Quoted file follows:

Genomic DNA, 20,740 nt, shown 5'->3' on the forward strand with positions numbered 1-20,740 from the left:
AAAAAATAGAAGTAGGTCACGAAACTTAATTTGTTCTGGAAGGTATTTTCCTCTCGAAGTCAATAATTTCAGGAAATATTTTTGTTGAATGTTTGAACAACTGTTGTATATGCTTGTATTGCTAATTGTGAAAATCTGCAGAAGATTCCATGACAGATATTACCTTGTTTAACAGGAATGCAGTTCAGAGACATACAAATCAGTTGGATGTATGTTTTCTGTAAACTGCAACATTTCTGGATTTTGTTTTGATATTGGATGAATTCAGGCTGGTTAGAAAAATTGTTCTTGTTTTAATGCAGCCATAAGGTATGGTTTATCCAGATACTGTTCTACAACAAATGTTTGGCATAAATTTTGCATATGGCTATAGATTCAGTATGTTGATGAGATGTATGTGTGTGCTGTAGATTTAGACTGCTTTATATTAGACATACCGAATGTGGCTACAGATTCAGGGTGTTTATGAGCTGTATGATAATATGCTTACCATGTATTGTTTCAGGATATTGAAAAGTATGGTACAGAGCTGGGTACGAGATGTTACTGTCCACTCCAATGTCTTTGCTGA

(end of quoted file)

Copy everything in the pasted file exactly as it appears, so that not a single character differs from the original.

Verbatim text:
Genomic DNA, 20,740 nt, shown 5'->3' on the forward strand with positions numbered 1-20,740 from the left:
AAAAAATAGAAGTAGGTCACGAAACTTAATTTGTTCTGGAAGGTATTTTCCTCTCGAAGTCAATAATTTCAGGAAATATTTTTGTTGAATGTTTGAACAACTGTTGTATATGCTTGTATTGCTAATTGTGAAAATCTGCAGAAGATTCCATGACAGATATTACCTTGTTTAACAGGAATGCAGTTCAGAGACATACAAATCAGTTGGATGTATGTTTTCTGTAAACTGCAACATTTCTGGATTTTGTTTTGATATTGGATGAATTCAGGCTGGTTAGAAAAATTGTTCTTGTTTTAATGCAGCCATAAGGTATGGTTTATCCAGATACTGTTCTACAACAAATGTTTGGCATAAATTTTGCATATGGCTATAGATTCAGTATGTTGATGAGATGTATGTGTGTGCTGTAGATTTAGACTGCTTTATATTAGACATACCGAATGTGGCTACAGATTCAGGGTGTTTATGAGCTGTATGATAATATGCTTACCATGTATTGTTTCAGGATATTGAAAAGTATGGTACAGAGCTGGGTACGAGATGTTACTGTCCACTCCAATGTCTTTGCTGA